For the portrait below, instead of using the pen tool, I used the lasso tool to encircle the girl’s irises. I feathered the edge of the selection one pixel and then hit Select > inverse to grab everything except the eyes. It was a simple matter at that point to desaturate the rest of the image, thus retaining the original color of the eyes.

If the selected area is to remain in color and you want to turn the rest of the picture into black and white, use Select > inverse. This will select the

Finallyl, I felt that the eyes should pop more, so I lightened them with the dodge tool and added more color saturation. By keeping the entire background dark, all of the attention is directed to the face of my young model and her striking green eyes. §





ne of my all time favorite Photoshop plug-ins is Topaz Simplify. No other software that I’ve seen transforms photographs into paintings as easily and as brilliantly. Simplify will make you feel like the type of artist that Monet, Picasso, and Van gogh would envy! That’s the good news. The even better news is that it’s inexpensive -- only $39. Once installed, you access the plug-in with Filter > Topaz Labs > topaz simplify 4. The dialog box is simple. You really need no


instruction at all. The small screen capture above shows many presets on the left (red arrow) and multiple sliders on the right (green arrow). Those are all the controls you need to produce remark-


able painterly images. You can make them as abstract as you want, or you can retain much of the detail of the original photograph. The tremendous diversity of styles available in this plug-in means that each of the images in your photo library could turn into at least a dozen unique works of art. First I start with the presets on the left of the dialog box, and then when I like the effect, I may tweak it using the sliders on the right. You also have the option of tweaking it to perfection in Photoshop itself. For example, in the picture below, the face of the model became too saturated for my taste. It was a very strong red. I simply made a rough selection around her face, feathered the edge 8 pixels, and then used use/saturation to change the color and decrease the saturation.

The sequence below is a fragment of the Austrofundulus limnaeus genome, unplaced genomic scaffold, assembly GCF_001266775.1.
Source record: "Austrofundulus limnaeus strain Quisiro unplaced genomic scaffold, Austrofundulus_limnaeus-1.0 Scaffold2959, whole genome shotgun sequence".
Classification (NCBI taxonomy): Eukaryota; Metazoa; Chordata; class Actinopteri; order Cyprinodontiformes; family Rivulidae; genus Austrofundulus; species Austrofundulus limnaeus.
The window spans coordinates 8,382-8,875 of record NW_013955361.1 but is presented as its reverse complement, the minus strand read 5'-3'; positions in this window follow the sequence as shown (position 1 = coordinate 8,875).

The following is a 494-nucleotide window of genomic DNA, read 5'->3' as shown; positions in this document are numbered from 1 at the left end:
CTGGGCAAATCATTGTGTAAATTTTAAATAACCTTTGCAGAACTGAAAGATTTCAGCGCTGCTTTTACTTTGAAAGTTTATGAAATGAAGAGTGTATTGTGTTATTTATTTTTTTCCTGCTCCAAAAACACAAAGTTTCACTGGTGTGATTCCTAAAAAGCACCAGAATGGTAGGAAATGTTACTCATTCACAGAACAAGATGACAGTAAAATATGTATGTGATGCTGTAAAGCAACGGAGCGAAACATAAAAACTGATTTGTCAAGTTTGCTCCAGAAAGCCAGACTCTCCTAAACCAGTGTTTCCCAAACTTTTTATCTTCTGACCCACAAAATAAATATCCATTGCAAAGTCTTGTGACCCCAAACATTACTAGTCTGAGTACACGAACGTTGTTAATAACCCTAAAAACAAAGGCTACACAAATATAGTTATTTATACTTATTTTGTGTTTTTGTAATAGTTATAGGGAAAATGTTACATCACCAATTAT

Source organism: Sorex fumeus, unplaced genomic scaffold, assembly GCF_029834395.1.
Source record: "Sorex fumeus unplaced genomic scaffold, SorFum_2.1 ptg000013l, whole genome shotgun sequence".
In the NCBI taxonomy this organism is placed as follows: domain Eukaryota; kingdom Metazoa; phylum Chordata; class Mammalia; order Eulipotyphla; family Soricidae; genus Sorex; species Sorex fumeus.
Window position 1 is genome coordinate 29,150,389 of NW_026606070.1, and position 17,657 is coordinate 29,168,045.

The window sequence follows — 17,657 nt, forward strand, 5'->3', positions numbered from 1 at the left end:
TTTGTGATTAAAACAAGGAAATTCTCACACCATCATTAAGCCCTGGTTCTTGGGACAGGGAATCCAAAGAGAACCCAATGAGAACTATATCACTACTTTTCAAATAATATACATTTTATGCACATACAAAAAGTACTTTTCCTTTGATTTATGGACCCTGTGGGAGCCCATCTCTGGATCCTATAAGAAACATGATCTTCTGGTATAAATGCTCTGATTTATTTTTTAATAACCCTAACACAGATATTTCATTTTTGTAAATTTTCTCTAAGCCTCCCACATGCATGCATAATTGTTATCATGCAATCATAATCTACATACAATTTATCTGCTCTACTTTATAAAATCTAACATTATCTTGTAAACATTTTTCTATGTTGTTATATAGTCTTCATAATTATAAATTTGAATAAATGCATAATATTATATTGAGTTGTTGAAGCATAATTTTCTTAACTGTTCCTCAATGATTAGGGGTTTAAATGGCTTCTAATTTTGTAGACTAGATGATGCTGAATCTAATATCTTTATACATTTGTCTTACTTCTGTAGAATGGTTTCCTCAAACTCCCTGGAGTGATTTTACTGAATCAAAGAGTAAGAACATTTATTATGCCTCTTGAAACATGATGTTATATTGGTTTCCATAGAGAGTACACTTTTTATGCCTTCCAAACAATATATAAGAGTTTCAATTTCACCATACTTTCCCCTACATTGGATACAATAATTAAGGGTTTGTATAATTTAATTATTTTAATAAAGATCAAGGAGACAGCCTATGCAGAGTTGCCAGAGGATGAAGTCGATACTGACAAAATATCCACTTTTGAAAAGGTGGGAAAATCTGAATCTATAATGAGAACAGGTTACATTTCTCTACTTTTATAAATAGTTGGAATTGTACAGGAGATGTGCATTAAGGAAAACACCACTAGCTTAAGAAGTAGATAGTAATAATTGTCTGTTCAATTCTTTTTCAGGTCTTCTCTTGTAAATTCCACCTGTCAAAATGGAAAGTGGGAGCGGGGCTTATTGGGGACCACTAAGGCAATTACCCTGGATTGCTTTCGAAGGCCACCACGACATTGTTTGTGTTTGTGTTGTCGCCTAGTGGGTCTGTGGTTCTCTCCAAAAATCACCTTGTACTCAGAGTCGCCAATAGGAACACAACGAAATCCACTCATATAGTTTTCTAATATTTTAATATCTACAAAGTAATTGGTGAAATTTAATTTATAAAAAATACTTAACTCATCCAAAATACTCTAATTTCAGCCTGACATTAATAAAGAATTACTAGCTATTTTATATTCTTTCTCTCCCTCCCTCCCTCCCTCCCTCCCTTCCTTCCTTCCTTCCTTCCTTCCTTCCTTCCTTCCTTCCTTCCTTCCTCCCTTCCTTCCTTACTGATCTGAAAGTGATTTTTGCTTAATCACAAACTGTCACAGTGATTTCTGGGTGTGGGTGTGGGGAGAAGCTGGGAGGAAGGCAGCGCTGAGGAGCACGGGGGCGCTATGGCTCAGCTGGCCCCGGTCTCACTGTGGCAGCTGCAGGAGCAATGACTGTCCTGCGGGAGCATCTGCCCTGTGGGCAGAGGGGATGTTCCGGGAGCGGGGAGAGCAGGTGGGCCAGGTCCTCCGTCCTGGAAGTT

The difference between the original and the Simplified rendition is remarkable as you can see in the comparision on the following page between the original autumn foliage shot, lower right, and the final artistic version. And this is only one variation. There are so many others. It’s a great time to be a photographer! §


Become a better photographer with


Click on any ebook to see inside


Photographing kids This article is designed to elevate your pictures of children from snapshots to portraits. When I say portraits, I’m not necessarily referring to anything formal. Outdoor portraits, for example, are informal, but they can be done well or they can be done without any forethought and artistry. Let me show you two snapshots I took of my niece, Emily, many years ago. These were both taken with a 35mm film camera. The photo of my sister and Emily in the pool is very cute and any mother would love it, but it’s definitely snapshot material. Why? Because the two faces are dark, the background is unattractive and distracting, and the highlights on Emily’s hair are blown out. This picture belongs in a photo album, not framed for the wall.

The picture of Emily having her first encounter with a giant iguana at five years old is also very cute, and to this day she loves it. It’s even on her Facebook page. But . . . it’s a snapshot because the lighting was harsh and her eyes are squinting because looking toward the sun was uncomfortable, plus I was standing at an adult height and shooting downward. Compare these pictures to the portrait of the young baseball player with a black eye at the top of the next page. This is much better in all regards. So is the picture of the ten year old Pao girl from Burma also on the next page. Both of these portraits are not snapshots at all because I paid attention to a few important aspects of picture taking. Let me list these for you, and when you are photographing chil-